The Smoke Signal

‘I chose the inpatient facility’

A recount of a mental health story

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Editor’s Note: Kayla’s Korner will be a reoccurring column that deals with mental health and teenage issues. This is the second of an eight part story.  

I was a mess the whole way to the hospital. The ride was full of crying and muttering that I was sorry over and over again.

When we arrived at the children’s emergency room, there was a police officer that asked, “Are you admitting someone into the emergency room?”

My mom responded with “my daughter.” We then got out of the car and the police officer took the car to be parked.

We walked into the emergency room and checked in at the desk. They put a white hospital bracelet on my wrist that stated basic information about me, such as my name and birthdate. I could not stop shaking when I was in the waiting room. Eventually, a nurse called my mom and me into a room where she would ask me questions and take my vitals.

The first thing she asked me was “Were you raped?”

My immediate response was “No. I wasn’t.” I guess this was their protocol.

She then made a phone call, cancelling a nurse who was coming down if I was raped.

I was a mess the whole way to the hospital. The ride was full of crying and muttering that I was sorry over and over again.”

We then just talked about how I was feeling. After, I was transferred into a room in the emergency room where I changed into hospital clothes.

The thing that was weird about being on suicide watch in a hospital is that you are put into a room where the door is always open and there are rotating shifts of a nurse or a doctor that stays in the room and watches you.

I waited in the room for hours until I could meet with the hospital psychiatrist to see if I would be going home or to an inpatient facility.

There was nothing to do while we waited. The television was on, but there was no sound, so I just sat there, watching the screen and making up dialogue. The alternating nurse or doctor would try to make conversation with my mom and I, but I was not really in the mood to talk about the weather or about school.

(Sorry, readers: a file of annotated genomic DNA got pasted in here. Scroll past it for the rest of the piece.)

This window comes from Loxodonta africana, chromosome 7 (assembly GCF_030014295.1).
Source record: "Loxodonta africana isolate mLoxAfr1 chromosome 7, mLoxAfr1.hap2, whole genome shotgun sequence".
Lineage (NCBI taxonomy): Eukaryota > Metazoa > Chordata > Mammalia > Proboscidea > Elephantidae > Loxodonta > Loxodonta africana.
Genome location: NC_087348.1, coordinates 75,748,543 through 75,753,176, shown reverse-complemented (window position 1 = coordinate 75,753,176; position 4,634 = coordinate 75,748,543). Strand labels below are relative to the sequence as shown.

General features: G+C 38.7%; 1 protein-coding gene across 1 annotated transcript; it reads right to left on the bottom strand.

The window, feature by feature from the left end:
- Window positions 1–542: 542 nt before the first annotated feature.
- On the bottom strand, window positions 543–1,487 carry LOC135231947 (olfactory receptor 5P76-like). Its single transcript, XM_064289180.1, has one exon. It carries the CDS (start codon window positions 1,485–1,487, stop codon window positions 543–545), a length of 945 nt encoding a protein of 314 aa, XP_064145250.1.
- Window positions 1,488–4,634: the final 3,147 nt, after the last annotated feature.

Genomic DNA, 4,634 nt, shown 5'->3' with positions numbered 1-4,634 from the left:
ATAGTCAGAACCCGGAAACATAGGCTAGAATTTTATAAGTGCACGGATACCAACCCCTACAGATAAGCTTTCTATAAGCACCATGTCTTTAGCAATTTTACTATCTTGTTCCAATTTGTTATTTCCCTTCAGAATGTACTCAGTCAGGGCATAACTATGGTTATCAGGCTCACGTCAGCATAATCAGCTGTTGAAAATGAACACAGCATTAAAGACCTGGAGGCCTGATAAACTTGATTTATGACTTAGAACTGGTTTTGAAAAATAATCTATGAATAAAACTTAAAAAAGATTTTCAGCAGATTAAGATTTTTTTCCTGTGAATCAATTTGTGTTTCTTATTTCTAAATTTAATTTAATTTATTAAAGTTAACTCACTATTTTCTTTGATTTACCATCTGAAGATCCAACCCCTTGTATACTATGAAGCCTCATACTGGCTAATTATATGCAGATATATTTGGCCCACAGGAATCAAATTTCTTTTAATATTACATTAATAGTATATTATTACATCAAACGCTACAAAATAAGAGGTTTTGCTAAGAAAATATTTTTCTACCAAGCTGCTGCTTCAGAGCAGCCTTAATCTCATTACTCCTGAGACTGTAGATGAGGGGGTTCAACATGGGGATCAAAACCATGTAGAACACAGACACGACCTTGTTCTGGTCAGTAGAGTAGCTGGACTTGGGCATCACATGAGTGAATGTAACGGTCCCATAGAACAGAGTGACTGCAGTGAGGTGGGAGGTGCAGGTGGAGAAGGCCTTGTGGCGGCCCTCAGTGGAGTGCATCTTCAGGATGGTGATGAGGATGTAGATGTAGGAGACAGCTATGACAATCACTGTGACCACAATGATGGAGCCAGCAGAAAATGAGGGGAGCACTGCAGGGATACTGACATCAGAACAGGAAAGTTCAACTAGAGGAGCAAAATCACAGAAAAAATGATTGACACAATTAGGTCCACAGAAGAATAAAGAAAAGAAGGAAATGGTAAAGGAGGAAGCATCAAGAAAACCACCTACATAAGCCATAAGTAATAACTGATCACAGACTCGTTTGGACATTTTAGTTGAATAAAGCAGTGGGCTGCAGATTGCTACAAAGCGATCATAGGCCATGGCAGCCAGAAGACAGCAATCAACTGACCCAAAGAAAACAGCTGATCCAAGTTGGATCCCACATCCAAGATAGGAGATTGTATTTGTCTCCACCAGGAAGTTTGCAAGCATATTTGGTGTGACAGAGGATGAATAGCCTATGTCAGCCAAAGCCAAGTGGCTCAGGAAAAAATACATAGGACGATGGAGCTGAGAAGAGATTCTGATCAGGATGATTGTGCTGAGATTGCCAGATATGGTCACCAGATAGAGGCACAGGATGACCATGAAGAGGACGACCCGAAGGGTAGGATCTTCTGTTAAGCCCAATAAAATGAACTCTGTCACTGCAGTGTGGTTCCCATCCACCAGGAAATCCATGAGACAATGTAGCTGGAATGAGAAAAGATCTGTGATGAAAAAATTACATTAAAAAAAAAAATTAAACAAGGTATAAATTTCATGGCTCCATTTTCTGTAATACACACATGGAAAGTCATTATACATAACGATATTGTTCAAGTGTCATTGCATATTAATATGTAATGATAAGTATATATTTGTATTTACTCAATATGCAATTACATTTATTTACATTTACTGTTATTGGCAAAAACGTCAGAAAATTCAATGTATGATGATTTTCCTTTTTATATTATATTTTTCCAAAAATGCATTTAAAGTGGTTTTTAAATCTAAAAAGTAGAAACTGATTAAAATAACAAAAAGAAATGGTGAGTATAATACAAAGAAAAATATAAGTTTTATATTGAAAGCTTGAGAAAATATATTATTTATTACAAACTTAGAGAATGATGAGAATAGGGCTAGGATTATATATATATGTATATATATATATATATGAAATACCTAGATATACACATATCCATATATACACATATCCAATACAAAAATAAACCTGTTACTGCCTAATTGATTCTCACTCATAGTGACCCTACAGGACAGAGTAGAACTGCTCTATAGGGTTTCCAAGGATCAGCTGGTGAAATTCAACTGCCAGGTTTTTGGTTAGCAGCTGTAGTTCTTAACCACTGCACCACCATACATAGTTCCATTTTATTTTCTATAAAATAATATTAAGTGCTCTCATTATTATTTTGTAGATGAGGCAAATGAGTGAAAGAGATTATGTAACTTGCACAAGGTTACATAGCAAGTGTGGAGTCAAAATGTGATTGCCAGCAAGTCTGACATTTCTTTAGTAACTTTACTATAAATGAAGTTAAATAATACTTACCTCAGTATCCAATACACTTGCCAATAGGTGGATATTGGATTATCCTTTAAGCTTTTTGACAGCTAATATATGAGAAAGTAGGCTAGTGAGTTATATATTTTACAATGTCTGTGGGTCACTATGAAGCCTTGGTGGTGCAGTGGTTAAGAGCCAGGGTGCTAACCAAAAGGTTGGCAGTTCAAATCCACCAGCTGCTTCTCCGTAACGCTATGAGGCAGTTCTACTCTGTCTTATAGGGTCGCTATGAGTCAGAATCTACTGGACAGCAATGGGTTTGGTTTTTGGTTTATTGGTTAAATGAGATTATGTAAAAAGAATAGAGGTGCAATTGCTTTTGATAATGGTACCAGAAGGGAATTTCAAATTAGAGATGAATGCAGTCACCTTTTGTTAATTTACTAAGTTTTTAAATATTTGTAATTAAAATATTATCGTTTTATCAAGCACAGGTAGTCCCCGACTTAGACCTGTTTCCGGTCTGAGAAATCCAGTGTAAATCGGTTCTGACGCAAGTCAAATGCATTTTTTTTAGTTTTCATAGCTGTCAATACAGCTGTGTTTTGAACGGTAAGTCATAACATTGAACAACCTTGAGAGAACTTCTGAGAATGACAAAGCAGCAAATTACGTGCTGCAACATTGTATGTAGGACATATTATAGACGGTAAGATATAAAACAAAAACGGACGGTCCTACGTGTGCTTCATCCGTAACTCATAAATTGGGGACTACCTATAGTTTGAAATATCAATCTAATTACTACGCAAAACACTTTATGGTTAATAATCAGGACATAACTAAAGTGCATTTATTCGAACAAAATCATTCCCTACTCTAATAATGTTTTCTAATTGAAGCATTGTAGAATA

Eventually, at around two in the morning, the hospital psychiatrist was available to talk to me. However, she was not actually there — she was on a large monitor on Skype.

I talked to her for about a half hour about what I was feeling and what I wanted to do.

In the end, she basically gave me a choice. Do you want to go home or go to an inpatient facility?

I chose the inpatient facility. It might seem weird like why would I want to not go home? It is hard for most people to understand, but I was feeling hopeless. I was feeling like if I went home that night that I would end everything right there.

I chose the inpatient facility. It might seem weird like why would I want to not go home? It is hard for most people to understand, but I was feeling hopeless.”

I knew the best thing for me was to get away from my home and my family and to go to the facility to start to heal.

The psychiatrist was grateful of my choice. She knew that that was the best thing for me after only talking to me for a short period of time.

The monitor then left and the nurse or doctor came back into my room as my mom talked to the psychiatrist outside. My mom came back in crying after about 15 minutes.

I had to stay overnight in the hospital. In the middle of the night, I was moved into another room that had two rooms inside of it. One of them was mine and the other one had a girl around my age that was there for the same reason as me. Since there was two of us, there were two people watching us.

The next day was full of eating and taking naps until we figured out which inpatient facility I would be transported to. At one point, they did not even know if I would be able to go to one that day.

Finally, at around dinner time, I was told that I would be leaving shortly. An ambulance was coming to take me.

Coming next: Kayla leaves the hospital and goes to an inpatient facility.

 

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About the Writer
Kayla Barry, Assistant Editor in Chief

Kayla Barry is a senior and has been on The Smoke Signal for four years. This year, she is the Assistant Editor in Chief. She is looking forward to working...

1 Comment

One Response to “‘I chose the inpatient facility’”

  1. Kelly Bailey on October 9th, 2018 8:55 am

    Kayla, I am a PVHS Alumna (’81), and I am grateful for your story.
    I have a child (almost 20 years old) who has anxiety and depression, and she left college last winter to deal with it. She was able to ask me for help, and she is getting help. I still worry about her daily, but she is at home and trying to get her life back together. The more we tell this story, the less stigma attached to it, and hopefully, more people will be able to ask for the help they need. I look forward to future installments. Thank you. Kelly

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‘I chose the inpatient facility’